Network Working Group A. Keranen
Internet-Draft Ericsson
Intended status: Standards Track October 22, 2018
Expires: April 25, 2019

Too Many Requests Response Code for the Constrained Application Protocol


A Constrained Application Protocol (CoAP) server can experience temporary overload because one or more clients are sending requests to the server at a higher rate than the server is capable or willing to handle. This document defines a new CoAP Response Code for a server to indicate that a client should reduce the rate of requests.

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Table of Contents

1. Introduction

The Constrained Application Protocol (CoAP) [RFC7252] Response Codes are used by a CoAP server to indicate the result of the attempt to understand and satisfy a request sent by a client.

CoAP Response Codes are similar to the HTTP [RFC7230] Status Codes and many codes are shared with similar semantics by both CoAP and HTTP. HTTP has the code “429” registered for “Too Many Requests” [RFC6585]. This document registers a CoAP Response Code “4.29” for similar purpose and also defines use of the Max-Age option (see Section 5.10.5 of [RFC7252]) to indicate a back-off period after which a client can try the request again.

While a server may not be able to respond to one kind of request, it may be able to respond to a request of different kind, even from the same client. Therefore the back-off period applies only to similar requests. For the purpose of this response code, a request is similar if it has the same method and Request-URI. Also if a client is sending a sequence of requests that are part of the same series (e.g., a set of measurements to be processed by the server) they can be considered similar even if request URIs may be different. Because request similarity is context-dependent, it is up to the application logic to decide how the similarity of the requests should be evaluated.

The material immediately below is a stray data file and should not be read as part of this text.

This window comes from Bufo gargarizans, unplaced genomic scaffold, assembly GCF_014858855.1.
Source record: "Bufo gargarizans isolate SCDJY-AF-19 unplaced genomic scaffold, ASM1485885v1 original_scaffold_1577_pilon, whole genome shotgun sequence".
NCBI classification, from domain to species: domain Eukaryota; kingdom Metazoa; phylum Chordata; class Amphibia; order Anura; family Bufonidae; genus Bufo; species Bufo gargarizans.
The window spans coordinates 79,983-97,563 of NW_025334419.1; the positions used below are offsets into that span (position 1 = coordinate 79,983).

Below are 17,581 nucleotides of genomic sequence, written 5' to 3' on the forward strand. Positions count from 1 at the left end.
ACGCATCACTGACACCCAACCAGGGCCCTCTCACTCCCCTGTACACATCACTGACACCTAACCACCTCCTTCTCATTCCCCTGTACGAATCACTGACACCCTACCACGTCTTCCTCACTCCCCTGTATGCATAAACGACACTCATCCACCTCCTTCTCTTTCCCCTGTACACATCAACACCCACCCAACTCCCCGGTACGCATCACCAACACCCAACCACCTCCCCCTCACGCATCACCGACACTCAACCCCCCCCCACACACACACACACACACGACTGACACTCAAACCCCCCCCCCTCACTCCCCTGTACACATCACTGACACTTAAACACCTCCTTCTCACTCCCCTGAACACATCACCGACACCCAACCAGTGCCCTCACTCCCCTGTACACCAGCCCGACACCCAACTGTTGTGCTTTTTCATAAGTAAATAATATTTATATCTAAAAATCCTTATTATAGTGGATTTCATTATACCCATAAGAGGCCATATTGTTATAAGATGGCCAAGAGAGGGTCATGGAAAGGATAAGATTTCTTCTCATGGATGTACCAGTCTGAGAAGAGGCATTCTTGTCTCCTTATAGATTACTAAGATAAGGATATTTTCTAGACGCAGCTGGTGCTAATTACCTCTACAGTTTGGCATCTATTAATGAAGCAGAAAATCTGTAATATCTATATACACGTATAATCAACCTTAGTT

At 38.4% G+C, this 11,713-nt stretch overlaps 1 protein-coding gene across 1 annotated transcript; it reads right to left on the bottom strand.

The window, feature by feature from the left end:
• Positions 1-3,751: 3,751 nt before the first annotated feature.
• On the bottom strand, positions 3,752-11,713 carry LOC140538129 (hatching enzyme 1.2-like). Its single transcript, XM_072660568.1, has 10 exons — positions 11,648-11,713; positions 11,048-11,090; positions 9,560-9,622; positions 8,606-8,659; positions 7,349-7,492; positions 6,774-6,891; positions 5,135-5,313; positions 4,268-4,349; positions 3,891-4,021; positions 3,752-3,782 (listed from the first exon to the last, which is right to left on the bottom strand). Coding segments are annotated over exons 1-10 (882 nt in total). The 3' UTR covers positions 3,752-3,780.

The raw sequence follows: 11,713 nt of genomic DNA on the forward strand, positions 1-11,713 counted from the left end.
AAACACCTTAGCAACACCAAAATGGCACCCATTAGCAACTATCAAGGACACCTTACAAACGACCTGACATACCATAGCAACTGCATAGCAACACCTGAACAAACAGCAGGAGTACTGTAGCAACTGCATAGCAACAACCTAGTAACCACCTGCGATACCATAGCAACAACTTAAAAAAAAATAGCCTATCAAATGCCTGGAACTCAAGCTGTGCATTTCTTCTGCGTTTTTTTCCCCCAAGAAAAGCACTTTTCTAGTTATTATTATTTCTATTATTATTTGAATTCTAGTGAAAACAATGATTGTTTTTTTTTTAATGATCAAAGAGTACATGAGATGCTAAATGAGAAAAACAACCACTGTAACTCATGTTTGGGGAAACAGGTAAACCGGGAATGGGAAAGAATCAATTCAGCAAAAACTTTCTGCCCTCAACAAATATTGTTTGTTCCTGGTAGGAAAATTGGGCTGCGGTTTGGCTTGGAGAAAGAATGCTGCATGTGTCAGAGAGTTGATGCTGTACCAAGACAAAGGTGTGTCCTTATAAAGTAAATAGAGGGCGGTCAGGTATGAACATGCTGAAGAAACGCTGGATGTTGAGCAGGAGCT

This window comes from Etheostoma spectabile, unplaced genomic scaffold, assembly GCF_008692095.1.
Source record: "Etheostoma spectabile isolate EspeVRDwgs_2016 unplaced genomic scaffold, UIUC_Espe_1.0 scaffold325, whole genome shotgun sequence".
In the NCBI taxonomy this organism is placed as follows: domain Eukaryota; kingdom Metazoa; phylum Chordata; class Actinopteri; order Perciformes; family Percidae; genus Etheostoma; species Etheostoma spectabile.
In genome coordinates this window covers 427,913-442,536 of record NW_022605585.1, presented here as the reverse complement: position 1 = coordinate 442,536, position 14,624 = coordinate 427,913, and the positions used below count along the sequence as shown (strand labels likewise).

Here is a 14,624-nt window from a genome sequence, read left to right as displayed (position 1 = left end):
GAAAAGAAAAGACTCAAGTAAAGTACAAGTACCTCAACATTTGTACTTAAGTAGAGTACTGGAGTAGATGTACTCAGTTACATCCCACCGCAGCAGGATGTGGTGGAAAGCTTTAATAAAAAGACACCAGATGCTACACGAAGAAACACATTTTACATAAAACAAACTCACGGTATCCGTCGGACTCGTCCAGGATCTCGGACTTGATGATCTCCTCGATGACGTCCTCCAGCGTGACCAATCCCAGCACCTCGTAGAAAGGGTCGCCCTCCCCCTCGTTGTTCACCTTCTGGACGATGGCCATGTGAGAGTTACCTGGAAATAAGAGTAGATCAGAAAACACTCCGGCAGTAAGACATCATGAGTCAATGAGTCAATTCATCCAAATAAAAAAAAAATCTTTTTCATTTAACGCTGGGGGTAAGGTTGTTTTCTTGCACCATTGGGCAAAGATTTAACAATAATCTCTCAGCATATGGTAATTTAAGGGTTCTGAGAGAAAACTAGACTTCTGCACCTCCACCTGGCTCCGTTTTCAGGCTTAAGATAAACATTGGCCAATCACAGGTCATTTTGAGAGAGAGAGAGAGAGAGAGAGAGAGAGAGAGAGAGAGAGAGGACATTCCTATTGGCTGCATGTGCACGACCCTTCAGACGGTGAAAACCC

The 4.29 code is similar to the 5.03 “Service Unavailable” [RFC7252] code in a way that the 5.03 code can also be used by a server to signal an overload situation. However the 4.29 code indicates that the too frequent requests from the requesting client are the reason for the overload.

2. Terminology

The key words “MUST”, “MUST NOT”, “REQUIRED”, “SHALL”, “SHALL NOT”, “SHOULD”, “SHOULD NOT”, “RECOMMENDED”, “NOT RECOMMENDED”, “MAY”, and “OPTIONAL” in this document are to be interpreted as described in BCP 14 [RFC2119] [RFC8174] when, and only when, they appear in all capitals, as shown here.

Readers should also be familiar with the terms and concepts discussed in [RFC7252].

3. CoAP Server Behavior

If a CoAP server is unable to serve a client that is sending CoAP request messages more often than the server is capable or willing to handle, the server SHOULD respond to the request(s) with the Response Code 4.29, “Too Many Requests”. The Max-Age option is used to indicate the number of seconds after which the server assumes it is OK for the client to retry the request.

An action result payload (see Section 5.5.1 of [RFC7252]) can be sent by the server to give more guidance to the client, e.g., about the details of the overload situation.

If a client repeats a request that was answered with 4.29 before Max- Age time has passed, it is possible the client did not recognize the error code and the server MAY respond with a more generic error code (e.g., 5.03). Server MAY also limit how often it answers to a client, e.g., to once every estimated RTT (if such estimate is available). However, both of these methods add per-client state to the server which may be counterproductive to reducing load.